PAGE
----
Artworks by Sironi, Funi, Martini, Spreafico interact within the rooms, confirming the eclectic and dialogic nature of an exhibition that wants to be a manifesto for the so-called ‘applied art’. Here, in fact, painting, sculpture, architecture, design and big advertising prints occupy the same place, illustrating not only the refuse for a pure art, that will be theorised by Greenberg in the Forties, but also denounce the prolific unity between art and technique.
The curator Fernando Mazzocca specifies that here at stake it’s an exhibition about art, particularly attentive to the life of that time; ‘Novecento’ evolves through visible internal processes, solid helpful steps for the visitor who is guided through the cult of the man, the glorification of the personality, and the tedium vitae that becomes historic pessimism at the end of the second world war, mostly amongst artists who always sustained Mussolini and fascism.
The bourgeois is not the only subject depicted during that time; artists represent also common men, farmers and women busy in raising their kids. In their artworks Cagnaccio di San Pietro and Carrà portray labour’s fatigues as well as those of maternity, suggesting the idea of a wider humanity than the one described within a room’s walls, where a dame contemplates herself in the mirror.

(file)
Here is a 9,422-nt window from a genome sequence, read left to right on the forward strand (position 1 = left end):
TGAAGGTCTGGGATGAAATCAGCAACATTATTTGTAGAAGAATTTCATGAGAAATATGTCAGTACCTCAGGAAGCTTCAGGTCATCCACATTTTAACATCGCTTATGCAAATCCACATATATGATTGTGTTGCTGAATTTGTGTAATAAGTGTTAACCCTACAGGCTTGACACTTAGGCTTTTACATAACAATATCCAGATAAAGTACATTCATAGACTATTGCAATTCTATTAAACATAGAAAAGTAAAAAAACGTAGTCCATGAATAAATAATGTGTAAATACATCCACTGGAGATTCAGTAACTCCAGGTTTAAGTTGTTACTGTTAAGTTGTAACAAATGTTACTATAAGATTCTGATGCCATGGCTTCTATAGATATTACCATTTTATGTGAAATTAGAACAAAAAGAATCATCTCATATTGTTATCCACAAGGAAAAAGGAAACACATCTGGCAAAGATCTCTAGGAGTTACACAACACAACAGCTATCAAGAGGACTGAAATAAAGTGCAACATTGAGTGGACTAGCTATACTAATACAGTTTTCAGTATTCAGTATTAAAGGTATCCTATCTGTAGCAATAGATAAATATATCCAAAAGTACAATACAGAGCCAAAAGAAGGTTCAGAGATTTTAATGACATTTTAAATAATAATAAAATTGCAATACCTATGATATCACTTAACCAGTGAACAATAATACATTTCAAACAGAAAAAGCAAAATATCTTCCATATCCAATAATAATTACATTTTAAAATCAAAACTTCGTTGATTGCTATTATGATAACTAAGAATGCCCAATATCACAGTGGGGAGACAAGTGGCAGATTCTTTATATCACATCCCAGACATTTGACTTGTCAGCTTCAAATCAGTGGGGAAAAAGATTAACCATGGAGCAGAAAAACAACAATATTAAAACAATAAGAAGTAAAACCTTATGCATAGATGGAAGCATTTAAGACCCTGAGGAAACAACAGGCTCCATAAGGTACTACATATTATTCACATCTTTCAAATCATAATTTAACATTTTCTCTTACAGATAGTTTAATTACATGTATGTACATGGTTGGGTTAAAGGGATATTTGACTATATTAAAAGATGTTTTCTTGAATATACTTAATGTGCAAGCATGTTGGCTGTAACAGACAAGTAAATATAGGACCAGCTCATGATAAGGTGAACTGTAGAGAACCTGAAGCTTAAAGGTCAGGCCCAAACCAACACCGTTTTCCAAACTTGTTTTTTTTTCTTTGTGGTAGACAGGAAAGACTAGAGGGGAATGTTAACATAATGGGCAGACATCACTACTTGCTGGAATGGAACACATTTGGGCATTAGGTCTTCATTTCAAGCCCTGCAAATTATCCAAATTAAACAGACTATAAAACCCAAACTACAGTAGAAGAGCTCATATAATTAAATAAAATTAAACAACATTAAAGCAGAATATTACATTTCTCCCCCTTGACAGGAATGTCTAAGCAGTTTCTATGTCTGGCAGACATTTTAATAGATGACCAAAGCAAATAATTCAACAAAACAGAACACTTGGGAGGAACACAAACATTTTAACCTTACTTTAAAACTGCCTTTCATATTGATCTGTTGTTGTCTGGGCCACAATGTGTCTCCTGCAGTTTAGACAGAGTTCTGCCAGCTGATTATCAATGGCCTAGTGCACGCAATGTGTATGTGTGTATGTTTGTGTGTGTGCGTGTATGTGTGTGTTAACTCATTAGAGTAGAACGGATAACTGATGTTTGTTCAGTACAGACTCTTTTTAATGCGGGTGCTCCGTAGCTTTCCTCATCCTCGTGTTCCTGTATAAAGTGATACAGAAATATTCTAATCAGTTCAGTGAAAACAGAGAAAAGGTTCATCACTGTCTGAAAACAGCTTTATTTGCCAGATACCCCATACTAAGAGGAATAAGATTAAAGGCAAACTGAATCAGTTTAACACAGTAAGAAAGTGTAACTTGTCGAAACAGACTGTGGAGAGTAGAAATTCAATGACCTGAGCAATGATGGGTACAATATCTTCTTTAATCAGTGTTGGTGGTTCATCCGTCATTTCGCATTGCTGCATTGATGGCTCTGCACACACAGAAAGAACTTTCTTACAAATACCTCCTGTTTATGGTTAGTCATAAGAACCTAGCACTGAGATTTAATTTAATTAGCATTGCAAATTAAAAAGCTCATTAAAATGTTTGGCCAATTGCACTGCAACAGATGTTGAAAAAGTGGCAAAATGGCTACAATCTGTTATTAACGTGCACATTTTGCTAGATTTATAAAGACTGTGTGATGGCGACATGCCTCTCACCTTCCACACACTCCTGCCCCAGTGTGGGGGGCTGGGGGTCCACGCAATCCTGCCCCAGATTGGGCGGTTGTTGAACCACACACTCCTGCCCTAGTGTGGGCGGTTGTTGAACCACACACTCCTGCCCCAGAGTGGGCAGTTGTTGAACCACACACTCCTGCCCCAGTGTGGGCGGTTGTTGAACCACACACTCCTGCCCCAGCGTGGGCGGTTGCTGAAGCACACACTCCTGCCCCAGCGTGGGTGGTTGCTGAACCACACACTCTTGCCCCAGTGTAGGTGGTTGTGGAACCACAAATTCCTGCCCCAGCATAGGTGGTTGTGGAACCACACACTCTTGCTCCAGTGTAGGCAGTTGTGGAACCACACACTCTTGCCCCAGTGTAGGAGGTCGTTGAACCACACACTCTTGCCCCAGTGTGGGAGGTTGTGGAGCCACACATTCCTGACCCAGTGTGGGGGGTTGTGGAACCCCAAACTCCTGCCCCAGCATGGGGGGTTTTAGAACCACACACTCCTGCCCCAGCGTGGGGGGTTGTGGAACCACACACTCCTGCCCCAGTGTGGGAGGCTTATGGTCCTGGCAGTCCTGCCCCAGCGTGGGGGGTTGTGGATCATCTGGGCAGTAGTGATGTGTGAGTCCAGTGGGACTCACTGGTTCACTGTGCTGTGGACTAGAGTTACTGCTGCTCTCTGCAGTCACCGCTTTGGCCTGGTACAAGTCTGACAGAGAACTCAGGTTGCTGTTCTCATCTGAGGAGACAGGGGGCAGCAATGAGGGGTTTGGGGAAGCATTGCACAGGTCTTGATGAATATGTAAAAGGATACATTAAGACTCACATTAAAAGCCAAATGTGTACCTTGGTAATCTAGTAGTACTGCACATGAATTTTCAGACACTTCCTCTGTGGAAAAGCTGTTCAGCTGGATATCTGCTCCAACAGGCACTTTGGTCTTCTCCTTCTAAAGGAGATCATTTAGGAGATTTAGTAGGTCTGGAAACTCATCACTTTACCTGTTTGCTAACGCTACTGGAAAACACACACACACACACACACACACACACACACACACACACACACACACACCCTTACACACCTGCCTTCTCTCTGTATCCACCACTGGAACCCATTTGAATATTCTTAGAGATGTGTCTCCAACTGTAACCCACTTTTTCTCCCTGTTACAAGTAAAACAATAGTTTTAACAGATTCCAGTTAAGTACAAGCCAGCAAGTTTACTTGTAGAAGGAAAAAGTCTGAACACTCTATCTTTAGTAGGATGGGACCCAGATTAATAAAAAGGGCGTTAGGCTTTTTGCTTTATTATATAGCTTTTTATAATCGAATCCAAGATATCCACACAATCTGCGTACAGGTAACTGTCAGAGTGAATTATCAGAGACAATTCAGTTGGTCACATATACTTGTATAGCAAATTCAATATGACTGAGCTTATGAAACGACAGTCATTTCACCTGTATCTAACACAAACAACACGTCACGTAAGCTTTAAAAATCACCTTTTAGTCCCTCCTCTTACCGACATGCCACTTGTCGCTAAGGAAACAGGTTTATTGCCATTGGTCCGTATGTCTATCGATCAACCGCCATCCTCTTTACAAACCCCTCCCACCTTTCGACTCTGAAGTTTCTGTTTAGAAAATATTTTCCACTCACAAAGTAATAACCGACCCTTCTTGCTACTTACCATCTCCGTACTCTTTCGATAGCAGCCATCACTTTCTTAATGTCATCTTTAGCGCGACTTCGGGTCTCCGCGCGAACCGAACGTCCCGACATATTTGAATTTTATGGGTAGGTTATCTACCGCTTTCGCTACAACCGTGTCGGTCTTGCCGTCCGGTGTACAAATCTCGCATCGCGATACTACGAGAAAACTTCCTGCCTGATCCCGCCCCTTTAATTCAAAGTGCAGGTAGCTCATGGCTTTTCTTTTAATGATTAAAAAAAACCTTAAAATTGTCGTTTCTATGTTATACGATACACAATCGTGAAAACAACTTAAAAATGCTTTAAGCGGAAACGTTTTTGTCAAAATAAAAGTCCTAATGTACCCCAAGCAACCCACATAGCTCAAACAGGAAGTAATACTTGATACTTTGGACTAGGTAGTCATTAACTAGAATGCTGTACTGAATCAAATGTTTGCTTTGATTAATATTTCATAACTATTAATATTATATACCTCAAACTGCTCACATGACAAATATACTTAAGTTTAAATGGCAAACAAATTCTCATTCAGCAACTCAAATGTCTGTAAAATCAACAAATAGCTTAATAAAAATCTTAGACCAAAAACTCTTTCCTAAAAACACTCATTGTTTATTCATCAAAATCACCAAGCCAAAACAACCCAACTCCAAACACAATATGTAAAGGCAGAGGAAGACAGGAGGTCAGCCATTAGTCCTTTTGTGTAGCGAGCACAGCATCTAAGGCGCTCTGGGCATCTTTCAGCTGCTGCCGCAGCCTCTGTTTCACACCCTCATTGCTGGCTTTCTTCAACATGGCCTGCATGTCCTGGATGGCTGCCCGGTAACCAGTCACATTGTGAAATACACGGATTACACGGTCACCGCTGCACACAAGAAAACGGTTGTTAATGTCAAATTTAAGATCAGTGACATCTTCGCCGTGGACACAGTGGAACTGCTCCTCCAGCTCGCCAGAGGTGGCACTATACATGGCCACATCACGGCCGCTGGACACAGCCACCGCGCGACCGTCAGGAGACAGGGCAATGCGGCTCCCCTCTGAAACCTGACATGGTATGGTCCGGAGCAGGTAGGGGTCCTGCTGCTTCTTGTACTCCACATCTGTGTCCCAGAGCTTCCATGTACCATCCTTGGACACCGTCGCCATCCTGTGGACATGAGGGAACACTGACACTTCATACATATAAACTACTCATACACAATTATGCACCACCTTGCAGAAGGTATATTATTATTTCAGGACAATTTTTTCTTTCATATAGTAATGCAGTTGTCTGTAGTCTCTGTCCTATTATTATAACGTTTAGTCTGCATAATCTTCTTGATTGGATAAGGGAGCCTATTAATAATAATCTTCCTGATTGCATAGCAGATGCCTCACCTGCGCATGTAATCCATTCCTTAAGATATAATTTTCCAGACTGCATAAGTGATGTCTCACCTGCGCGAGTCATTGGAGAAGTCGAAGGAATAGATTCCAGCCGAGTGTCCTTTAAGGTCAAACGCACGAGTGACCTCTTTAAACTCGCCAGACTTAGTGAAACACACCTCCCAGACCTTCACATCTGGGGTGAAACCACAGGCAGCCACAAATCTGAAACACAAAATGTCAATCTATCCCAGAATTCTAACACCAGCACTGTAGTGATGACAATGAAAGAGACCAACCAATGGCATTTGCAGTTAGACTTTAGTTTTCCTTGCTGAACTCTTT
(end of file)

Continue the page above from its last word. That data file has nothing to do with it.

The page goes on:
Next to the body’s glorification, for which feminine and male physics are sculptured with precision and sensuality, ‘Novecento’ highlights a passion for objects, in their perfect composition and sentimental meaning. In L’Attesa (The Waiting) by Cagnaccio di San Pietro a couple of parents waits at the port for the return of their son; the pipe smoked by the man and the tissue in the mother’s pocket have their own life, they are elements of perfect optic output.
Also in Lacrime della Cipolla (Onion’s Tears), the same artist represents a couple very similar to the previous one; the woman pills onions with a tissue in her pocket, while the man looks at her smoking his pipe.

Beside the (hyper) realistic intention of a painter who depicts what he sees, the object, far from being a mere ornament, has got an emotional and sentimental importance, and, as in Pirandello’s poetic, ‘people can like it for its self, for the variety of pleasant sensations which it involves, but, more often, the pleasure of an object is not found in the object itself. The fantasy embellishes it, irradiating it with beloved images. In the object, we love what we put of ourselves’.
San Domenico’s exhibition will be open until the 16th of June 2013, which is, after all, the necessary time to go there, go back, and return again, in order to familiarize with a sometimes complex show, both due to its didactic aim, and its will of documenting the profound unity between a protean formal expression and precarious historic equilibriums. 

The article's Italian version is published by
In Tram by Virgilio Guidi

Friday, January 25, 2013

‘Ending is better than mending’. Few quick notes on Brave New World

Have you ever heard about a dystopian-like book describing a community in the far future where uniform inhabitants behave in a clinical and unthinking way?
Yes, you would probably say, with in mind George Orwell’s masterpiece 1984. Sure, I would reply, but this is not the book I’m talking about.